Author Archives: Lois A. Bolin, Ph.D.
Naples Cultural Heritage Trail
History is the study of human behavior through time. Florida Trend’s 1959 article calling Naples a “nothing-to-do town” has changed over the years so has the attitude on the ‘value of history’ in a town whose very survival, in more ways that one, is attributed to post WWII and the vision of those pioneering families who wanted the character and identity of Naples to be know for its casual elegance.
The Diamond Jubilee Committee, Chaired by former Mayor, Bonnie MacKenzie, launch a six months celebration dedicated to our City’s remarkable heritage. in 2000. This celebration culminated with the installation a series of uniquely designed outdoor bronze markers, which were intended “to perpetuate local history and landmarks for those who will want to know about this fabulous community in the years to come”.
Originally 15 sites for Historical Markers were slated. Of these 15 only 12 were fulfilled leaving Combs Fish House, Tin City and the 1921 Naples Company Building. Today these 12 sites, plus Tin City, Combs Fish Co. and one addition Diamond Jubliee Bronze Marker, The First Baptist Church, added In December 2011, can be appreciated for years to come with a WEB APP and QR code, usable for smartphones, tablets and PCs.
The QR Code is places around the City as well as on the markers offering a “futuristic way to look at history”, as quoted by Lance Shearer in the NDN.
To read more on Lois Bolin’s commitment to make history more fun, more available and more meaningful, Life in Naples offers wonderful insights in this “so much to do in town”.
On May 8th, the final two bronze markers, Tin City and Combs Fish Co., were added to the free Web App showing the 19 city and state markers. These two markers are special to me because of the time and effort put into giving the “waterfront” a voice – an identity – a place in local history. These markers tie in the old Naples Waterfront to the downtown Old Naples. From the Naples Pier to the City Docks up to the area we now call Kelly’s and Tin City, the stories are as plentiful as the fish were once in Naples Bay.
Until March 2010, there were only two associations in downtown, Naples 5th Ave. S. and Third St. S. Today, there are three more: Crayton Cove, 10th Street Design, and the Old Naples Waterfront. They all reflect the city’s unique history from 1886-1948. After showing the City Council the opportunity they had to promote the biz districts downtown in 2010, a walking map soon followed as did a new annual event called City Fest. The ONW’s Stonecrab Festival, named by Kelly Mcgill, is also still going strong. It’s first event showed the history of the waterfront and the areas that could be visited via the Naples Water Shuttle. Where else an you pay $5 to ride by boat (ok, cruise) to over 16 restaurants in 7 different areas on Naples Bay.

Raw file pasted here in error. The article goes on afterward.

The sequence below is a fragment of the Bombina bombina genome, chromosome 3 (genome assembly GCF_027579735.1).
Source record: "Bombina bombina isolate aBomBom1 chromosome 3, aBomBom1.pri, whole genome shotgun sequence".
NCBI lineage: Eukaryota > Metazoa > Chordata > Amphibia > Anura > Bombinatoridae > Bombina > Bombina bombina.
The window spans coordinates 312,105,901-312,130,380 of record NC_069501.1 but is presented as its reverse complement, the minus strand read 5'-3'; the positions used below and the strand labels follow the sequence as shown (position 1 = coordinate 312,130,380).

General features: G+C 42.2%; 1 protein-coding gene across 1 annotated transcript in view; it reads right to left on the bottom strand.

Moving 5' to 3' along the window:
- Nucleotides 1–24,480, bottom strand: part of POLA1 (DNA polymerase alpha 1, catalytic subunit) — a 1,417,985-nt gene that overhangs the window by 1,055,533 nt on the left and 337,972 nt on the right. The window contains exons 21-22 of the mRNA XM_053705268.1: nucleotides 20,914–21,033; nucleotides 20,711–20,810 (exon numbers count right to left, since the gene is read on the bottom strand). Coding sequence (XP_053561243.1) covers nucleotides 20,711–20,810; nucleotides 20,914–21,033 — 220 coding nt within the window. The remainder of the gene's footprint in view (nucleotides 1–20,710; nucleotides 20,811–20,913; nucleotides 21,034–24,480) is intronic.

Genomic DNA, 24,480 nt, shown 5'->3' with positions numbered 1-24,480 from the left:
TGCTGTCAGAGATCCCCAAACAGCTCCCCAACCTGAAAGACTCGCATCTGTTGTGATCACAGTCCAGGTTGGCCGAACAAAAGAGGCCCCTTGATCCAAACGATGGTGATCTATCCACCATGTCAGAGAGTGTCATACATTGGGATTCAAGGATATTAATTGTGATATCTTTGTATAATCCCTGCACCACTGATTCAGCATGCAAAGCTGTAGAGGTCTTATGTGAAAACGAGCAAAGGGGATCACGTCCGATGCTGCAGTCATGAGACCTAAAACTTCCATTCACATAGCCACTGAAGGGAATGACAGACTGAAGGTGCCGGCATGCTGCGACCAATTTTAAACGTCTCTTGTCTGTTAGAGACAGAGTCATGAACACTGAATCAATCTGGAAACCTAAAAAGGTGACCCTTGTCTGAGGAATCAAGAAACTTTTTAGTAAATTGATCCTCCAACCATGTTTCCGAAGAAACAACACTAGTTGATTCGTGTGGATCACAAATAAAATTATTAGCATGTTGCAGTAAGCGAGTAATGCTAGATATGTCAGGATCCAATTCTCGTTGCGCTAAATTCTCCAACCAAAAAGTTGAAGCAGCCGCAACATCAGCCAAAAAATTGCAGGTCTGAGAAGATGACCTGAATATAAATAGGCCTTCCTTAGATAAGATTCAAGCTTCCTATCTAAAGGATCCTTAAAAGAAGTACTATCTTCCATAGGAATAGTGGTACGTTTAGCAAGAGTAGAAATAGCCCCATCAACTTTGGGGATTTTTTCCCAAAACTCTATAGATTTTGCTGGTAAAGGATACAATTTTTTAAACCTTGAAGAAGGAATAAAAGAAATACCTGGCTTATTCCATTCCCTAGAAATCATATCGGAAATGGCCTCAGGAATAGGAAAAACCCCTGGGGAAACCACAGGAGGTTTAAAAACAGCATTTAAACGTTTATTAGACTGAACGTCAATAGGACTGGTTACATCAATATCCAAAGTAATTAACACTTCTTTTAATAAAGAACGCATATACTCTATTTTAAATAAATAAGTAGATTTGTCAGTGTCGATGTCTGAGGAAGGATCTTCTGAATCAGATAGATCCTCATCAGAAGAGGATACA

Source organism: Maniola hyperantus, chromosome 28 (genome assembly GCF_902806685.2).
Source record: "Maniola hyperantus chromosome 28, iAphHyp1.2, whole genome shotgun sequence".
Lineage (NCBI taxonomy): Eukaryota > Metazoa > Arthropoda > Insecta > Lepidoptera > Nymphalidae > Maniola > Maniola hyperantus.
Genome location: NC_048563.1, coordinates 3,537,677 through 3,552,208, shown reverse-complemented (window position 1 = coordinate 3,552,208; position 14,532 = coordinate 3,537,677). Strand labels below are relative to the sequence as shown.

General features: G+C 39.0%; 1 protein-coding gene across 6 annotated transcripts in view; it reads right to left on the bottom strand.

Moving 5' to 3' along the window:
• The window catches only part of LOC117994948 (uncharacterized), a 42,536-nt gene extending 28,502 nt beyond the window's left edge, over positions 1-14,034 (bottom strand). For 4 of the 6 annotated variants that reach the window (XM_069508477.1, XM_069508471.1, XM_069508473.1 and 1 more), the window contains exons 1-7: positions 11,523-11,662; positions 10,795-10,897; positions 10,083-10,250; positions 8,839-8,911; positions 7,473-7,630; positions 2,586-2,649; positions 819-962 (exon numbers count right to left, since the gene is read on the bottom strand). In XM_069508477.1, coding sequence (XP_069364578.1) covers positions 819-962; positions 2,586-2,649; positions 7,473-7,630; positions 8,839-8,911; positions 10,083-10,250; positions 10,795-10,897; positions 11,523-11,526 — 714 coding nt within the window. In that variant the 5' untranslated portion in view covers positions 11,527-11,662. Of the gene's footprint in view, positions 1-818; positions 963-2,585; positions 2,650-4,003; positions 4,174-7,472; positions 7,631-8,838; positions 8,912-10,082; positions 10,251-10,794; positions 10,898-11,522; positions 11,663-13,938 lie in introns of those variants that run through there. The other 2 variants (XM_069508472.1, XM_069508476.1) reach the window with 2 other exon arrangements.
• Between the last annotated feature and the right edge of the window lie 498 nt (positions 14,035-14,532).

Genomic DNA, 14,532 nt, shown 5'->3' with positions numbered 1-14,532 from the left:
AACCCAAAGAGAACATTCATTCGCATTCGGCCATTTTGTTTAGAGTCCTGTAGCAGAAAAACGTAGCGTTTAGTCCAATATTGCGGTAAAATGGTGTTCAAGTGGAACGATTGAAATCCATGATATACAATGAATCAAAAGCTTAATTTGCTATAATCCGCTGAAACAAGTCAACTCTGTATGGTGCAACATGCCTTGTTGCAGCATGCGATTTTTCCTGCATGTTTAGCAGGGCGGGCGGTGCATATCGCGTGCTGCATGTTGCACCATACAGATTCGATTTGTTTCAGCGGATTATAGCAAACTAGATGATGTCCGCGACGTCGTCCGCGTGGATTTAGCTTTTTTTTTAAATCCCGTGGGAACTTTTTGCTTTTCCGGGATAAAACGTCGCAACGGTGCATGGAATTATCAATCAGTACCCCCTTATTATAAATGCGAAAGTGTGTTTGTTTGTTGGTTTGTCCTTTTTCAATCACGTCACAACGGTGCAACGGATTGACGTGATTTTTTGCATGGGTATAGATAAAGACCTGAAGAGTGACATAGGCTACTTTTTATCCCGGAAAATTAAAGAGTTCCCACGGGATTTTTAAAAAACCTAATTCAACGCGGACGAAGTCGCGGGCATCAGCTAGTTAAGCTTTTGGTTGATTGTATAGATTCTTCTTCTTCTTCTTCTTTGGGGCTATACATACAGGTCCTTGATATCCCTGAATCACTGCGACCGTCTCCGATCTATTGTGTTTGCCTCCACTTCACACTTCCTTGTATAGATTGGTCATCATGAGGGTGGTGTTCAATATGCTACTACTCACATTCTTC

At Combs Fish Co’s unveiling, I had the pleasure of meeting Mamma Kelly, who purchased the Fish House Restaurant and later Combs Fish Co. from the the Comb’s family. Kelly’s Fish House and Combs Fish Co. are the oldest fish/crab processing plant and restaurant in the City. Capt. Johnnie Morgan of Morgan Boats, age 83, stopped by Tin City on his way back from a doctors visit just in time to help Mayor John Sorey unveil the marker and tell a few tales of his time working at the the old fish plant and as a commercial fisherman.
Underwriters for the bronze markers were Mike and Kathy Peppe and Lois Bolin. Signs and Things produced the bronze markers.
The Naples Heritage Web App if free via smartphone, tablet and PCs. Look for the QR Code on and near these markers. It’s a great way to teach your children about local history.
Click on the link to see the markers unveiling.